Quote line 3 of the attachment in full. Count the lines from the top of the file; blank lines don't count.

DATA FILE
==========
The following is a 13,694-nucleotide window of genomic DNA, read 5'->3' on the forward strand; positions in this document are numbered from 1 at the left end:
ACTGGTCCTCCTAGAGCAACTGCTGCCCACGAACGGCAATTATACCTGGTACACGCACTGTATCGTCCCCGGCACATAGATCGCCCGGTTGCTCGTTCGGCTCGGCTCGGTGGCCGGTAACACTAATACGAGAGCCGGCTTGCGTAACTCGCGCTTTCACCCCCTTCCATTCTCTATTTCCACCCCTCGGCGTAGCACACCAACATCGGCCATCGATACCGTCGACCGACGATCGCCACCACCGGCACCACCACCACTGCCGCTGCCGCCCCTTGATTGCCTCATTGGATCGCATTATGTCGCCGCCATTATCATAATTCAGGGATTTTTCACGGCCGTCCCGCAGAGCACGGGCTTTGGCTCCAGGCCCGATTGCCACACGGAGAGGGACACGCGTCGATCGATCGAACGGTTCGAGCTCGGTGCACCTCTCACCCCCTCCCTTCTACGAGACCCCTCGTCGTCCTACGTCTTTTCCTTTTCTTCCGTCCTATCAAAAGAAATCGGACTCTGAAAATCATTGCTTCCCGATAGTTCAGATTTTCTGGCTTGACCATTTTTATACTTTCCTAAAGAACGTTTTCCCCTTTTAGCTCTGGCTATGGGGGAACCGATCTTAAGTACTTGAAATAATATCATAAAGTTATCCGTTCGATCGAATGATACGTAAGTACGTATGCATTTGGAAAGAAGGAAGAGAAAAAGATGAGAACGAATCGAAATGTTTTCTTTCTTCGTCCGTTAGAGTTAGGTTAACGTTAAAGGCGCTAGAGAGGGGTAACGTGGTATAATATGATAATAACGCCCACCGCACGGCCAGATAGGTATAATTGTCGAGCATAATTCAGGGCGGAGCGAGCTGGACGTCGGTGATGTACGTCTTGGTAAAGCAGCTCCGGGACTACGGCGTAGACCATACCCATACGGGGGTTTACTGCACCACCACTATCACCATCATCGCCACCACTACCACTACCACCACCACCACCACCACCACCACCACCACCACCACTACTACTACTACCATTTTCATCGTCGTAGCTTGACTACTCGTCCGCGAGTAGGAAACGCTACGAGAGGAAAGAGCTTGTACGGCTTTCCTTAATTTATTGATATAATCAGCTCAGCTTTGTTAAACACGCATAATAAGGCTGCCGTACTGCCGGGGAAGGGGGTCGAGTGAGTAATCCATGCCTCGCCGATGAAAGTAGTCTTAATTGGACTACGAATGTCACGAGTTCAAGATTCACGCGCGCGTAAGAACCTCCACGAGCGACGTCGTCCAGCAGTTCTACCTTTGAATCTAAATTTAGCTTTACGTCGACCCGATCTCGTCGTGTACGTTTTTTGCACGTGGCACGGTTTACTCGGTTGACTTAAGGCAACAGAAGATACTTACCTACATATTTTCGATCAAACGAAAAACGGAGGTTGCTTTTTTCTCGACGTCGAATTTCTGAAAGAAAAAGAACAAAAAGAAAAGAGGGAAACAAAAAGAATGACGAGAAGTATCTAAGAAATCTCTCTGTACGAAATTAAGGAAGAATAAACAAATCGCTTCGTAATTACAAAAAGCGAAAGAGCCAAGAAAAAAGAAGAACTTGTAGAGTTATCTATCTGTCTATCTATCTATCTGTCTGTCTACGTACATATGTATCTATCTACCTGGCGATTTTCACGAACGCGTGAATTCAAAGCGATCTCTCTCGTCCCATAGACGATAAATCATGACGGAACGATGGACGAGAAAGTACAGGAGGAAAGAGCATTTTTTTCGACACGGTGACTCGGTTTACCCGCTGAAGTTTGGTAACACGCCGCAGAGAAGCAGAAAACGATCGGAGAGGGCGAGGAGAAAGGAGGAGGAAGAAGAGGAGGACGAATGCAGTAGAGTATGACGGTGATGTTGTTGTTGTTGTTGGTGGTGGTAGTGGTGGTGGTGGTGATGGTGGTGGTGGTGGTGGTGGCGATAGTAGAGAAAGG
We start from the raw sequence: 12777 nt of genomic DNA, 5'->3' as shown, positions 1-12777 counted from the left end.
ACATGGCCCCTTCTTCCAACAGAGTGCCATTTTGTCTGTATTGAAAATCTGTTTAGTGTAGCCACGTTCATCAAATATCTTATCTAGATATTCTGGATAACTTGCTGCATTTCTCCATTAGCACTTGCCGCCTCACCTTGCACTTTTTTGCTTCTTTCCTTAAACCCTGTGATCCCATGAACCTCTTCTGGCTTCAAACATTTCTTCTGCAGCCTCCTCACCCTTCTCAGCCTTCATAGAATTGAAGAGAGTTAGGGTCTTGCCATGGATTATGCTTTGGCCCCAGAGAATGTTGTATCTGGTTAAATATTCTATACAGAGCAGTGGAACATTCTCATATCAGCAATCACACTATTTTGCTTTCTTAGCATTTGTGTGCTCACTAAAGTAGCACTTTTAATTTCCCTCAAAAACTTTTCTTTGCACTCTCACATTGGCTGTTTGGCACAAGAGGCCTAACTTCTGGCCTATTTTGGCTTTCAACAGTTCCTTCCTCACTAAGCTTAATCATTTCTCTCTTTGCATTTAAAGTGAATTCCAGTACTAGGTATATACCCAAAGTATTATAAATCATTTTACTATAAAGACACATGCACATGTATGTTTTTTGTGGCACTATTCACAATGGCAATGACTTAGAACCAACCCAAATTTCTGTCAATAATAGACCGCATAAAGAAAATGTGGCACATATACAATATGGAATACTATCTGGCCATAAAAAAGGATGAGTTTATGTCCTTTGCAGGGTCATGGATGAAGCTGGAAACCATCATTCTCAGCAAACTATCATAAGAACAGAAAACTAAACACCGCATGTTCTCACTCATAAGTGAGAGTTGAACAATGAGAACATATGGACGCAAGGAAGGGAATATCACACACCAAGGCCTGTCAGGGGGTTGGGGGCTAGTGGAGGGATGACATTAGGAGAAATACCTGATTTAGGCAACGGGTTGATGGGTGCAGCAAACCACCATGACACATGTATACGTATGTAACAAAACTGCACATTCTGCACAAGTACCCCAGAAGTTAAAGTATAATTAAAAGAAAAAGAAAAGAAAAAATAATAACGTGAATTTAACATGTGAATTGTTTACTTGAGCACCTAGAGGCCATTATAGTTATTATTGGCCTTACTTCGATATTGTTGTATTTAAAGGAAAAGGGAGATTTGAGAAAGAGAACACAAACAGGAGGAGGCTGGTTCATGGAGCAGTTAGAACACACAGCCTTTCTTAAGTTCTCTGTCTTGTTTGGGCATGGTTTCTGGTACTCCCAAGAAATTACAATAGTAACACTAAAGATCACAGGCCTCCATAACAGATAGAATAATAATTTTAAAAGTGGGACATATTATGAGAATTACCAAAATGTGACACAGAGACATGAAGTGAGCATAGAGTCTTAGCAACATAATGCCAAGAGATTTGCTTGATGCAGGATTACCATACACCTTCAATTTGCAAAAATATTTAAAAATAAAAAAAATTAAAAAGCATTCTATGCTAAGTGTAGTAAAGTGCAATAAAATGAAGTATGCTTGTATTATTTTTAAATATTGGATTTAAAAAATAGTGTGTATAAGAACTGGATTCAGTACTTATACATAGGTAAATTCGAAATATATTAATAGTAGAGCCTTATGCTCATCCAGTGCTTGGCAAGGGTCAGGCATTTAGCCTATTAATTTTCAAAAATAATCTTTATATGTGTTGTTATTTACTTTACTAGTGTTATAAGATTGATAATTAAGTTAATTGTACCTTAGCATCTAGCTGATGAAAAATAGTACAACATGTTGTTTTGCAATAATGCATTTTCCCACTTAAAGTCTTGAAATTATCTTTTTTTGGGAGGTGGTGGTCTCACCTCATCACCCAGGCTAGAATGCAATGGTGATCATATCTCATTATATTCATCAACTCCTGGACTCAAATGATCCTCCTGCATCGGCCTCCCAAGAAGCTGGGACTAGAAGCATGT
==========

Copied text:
We start from the raw sequence: 12777 nt of genomic DNA, 5'->3' as shown, positions 1-12777 counted from the left end.